This article by the FTC was distributed by the Personal Finance Syndication Network.

Budgeting 101

Budgeting is a way of prioritizing your spending through careful planning and organizing. This planning process lays out where all of your money goes. There are several reasons why tracking and budgeting funds are vital to financial intelligence, all of which we will discuss here.

Before we get started, though, it’s always good to have an idea what you spend and what you can save. We build a quick budgeting calculator to hep you out.

What is Budgeting & Why is it Important?
At its core, budgeting is extremely important as it determines whether or not you have enough money to do the things you want and pay for the things that are necessary. It is a careful balance between your income and your expenses.

Keeping all of your finances in line has several benefits. For one, you’ll never find yourself not having enough—for bills, groceries, taxes, mortgage, etc. A good budget will incorporate some kind of savings and will be able to manage any debt you may have, as well as prevent future debt from occurring.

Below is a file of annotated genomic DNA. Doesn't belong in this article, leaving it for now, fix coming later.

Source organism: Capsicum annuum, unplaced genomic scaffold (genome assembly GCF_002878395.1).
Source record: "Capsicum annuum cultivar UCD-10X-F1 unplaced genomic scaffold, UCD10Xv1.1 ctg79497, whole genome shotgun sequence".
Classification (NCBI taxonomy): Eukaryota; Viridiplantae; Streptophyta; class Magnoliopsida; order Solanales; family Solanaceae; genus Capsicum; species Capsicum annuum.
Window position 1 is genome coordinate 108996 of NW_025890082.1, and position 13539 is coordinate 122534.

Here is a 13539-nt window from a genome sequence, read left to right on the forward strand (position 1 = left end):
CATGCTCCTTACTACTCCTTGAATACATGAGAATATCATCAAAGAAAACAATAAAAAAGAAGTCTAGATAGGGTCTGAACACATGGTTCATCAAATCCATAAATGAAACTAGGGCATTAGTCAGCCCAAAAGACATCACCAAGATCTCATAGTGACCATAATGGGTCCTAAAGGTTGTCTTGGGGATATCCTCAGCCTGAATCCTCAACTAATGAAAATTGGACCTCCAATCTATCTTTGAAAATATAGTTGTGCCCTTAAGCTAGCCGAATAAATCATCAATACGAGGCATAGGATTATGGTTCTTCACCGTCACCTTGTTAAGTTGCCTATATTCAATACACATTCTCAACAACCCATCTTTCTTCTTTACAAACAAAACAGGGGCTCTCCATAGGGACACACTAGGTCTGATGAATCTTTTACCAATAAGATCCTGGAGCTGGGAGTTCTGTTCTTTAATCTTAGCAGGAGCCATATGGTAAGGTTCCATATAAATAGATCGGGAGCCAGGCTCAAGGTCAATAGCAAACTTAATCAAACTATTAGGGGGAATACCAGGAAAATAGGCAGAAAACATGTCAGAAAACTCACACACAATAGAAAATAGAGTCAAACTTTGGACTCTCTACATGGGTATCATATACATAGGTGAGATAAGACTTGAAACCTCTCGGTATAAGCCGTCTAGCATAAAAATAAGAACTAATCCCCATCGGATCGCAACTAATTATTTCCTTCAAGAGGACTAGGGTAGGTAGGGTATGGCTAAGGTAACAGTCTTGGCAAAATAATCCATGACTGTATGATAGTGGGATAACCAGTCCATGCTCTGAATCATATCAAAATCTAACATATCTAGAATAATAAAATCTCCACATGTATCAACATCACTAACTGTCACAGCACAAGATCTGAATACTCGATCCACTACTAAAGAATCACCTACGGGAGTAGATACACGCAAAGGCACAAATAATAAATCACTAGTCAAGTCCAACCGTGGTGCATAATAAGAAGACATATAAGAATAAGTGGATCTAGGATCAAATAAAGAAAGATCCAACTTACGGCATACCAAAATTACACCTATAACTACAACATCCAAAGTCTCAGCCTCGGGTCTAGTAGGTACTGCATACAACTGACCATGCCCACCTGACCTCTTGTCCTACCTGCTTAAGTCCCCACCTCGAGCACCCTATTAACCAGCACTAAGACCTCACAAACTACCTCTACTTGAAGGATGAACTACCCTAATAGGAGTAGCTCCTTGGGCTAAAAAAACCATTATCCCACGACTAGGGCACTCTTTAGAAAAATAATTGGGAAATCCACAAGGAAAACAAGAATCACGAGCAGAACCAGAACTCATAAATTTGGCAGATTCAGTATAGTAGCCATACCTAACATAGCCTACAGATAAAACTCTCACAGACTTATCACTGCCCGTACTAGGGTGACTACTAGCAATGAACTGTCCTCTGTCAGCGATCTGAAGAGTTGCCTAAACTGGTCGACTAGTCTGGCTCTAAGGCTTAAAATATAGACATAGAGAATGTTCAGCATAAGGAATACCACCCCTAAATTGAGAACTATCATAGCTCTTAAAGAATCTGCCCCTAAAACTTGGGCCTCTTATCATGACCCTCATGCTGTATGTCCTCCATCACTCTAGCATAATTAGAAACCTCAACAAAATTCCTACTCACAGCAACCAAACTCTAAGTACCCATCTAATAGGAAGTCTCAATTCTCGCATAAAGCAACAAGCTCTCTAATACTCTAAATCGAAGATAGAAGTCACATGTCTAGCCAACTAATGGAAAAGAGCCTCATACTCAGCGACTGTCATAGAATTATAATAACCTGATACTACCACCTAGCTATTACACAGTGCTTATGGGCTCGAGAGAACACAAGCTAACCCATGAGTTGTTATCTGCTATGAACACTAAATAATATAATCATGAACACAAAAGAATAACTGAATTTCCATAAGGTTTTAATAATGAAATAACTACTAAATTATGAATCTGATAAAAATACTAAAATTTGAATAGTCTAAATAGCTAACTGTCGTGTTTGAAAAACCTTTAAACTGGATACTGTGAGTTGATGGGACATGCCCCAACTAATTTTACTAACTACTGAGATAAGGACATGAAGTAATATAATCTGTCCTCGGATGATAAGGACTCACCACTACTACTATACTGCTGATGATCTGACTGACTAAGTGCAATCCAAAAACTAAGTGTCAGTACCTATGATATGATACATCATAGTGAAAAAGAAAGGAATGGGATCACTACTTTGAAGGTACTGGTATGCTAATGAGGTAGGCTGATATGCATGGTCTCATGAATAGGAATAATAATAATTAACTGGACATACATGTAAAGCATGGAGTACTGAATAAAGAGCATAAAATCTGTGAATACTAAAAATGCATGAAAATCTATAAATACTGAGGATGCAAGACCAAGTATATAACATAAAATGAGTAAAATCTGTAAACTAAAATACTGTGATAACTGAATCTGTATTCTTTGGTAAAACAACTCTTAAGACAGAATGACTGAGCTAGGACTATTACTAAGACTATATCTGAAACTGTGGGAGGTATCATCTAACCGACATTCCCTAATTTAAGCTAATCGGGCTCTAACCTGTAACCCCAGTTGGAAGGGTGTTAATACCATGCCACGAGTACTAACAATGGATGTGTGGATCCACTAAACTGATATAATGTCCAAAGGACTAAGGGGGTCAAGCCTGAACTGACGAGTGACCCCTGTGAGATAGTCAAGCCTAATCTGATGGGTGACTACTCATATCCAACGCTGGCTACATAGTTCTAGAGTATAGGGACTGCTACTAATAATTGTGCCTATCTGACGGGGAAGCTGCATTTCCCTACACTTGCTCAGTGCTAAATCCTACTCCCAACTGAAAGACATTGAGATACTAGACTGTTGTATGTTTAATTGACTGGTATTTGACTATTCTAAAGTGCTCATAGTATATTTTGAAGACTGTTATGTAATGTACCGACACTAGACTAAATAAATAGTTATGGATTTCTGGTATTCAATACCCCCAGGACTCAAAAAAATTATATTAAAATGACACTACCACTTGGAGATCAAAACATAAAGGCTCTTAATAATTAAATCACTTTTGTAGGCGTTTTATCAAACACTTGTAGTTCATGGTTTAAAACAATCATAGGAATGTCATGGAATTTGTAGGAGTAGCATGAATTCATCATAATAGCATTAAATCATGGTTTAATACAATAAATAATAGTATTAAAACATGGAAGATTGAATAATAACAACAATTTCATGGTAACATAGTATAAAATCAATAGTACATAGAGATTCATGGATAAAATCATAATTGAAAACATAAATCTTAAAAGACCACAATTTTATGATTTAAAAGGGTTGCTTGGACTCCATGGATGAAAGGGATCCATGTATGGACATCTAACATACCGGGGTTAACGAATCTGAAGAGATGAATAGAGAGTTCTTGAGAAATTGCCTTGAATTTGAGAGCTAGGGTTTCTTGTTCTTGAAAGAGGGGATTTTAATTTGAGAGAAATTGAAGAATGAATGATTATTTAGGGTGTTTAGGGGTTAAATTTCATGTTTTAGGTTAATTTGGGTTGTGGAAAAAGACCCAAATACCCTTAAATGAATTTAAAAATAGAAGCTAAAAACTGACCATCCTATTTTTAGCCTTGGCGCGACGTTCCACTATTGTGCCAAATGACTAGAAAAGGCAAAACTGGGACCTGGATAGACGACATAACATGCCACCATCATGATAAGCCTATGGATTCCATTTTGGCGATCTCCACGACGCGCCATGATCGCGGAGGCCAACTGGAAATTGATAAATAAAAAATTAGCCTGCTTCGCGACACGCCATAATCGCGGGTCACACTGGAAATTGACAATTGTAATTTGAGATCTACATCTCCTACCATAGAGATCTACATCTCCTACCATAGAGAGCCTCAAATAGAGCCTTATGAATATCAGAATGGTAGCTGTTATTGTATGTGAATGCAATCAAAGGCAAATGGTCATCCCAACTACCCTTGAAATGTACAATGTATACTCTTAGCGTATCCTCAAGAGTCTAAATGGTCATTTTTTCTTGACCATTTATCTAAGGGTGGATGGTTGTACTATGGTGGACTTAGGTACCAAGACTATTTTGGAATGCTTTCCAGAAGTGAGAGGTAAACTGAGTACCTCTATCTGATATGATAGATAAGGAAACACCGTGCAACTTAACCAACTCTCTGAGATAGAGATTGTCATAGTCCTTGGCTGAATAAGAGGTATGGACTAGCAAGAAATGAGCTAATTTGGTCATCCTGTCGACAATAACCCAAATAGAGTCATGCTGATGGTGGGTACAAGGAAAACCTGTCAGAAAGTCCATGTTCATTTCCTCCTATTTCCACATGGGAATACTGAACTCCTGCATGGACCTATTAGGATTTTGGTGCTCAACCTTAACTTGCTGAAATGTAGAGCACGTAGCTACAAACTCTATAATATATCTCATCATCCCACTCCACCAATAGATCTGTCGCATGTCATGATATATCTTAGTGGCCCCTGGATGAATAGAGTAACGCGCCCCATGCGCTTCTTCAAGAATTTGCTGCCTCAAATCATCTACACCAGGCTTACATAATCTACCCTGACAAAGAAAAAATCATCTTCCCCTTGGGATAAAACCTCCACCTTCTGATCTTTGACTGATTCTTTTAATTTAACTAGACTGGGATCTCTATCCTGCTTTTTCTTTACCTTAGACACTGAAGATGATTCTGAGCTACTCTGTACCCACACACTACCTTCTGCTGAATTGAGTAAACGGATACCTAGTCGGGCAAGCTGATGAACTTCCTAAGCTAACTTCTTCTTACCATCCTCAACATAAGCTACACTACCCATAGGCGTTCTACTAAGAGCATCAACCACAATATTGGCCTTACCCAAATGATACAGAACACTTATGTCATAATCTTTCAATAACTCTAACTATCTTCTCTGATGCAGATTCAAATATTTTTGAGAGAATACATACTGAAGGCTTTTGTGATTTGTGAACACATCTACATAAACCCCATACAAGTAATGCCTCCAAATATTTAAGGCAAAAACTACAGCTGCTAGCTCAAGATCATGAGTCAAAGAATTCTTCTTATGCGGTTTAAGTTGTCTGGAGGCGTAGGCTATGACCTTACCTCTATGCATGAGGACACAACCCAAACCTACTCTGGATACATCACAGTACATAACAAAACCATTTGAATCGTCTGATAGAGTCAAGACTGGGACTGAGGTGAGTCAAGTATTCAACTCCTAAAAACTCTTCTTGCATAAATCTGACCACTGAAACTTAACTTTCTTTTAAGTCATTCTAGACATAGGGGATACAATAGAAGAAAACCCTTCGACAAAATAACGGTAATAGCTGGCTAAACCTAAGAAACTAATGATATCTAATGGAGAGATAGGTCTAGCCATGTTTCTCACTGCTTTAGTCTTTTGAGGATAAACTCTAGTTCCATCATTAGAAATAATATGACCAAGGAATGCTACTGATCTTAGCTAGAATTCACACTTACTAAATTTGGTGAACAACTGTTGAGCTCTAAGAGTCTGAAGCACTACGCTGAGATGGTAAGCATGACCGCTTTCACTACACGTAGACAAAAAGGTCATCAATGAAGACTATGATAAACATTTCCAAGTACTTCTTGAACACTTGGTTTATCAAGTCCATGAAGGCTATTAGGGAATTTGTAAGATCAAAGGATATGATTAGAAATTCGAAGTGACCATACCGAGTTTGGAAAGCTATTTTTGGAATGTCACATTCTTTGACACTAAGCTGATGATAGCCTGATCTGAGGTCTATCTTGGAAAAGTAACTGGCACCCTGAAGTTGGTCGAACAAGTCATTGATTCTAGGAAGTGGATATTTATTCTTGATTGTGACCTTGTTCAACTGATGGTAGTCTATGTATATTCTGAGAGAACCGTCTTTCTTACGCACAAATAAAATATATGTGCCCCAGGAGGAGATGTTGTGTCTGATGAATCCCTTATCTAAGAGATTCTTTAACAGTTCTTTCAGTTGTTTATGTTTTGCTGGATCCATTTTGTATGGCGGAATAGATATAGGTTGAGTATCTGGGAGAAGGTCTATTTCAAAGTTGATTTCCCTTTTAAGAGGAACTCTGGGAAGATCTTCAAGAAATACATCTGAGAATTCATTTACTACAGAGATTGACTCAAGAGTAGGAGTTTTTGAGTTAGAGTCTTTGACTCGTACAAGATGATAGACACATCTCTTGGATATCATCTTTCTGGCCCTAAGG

An organized budget plan could mean the difference between living comfortably and securely or barely getting by. Read on to learn more about budgeting and how you can achieve a balanced budget.

A General Theory of Budgeting

According to a lengthy and descriptive post found on Reddit by a financial virtuoso, budgeting can be accomplished by this general framework of three parts: money for expenses, money for saving, and money for everything else (sometimes called flex money).

Expenses

The first and possibly most important division of your paycheck revolves around your expenses, namely your monthly expense and your irregular expenses.

Your monthly expenses are bills and payments you make on a monthly basis. These are the most common expenses and include things like rent, car payments, Internet, cable, cell phone, etc. Also included in your monthly expenses are your debts and loans, which are sometimes things that are pushed to the side. It’s important you don’t forget to factor in payments for these two categories because these are things that build interest and can get you in a lot of trouble if you don’t pay them off.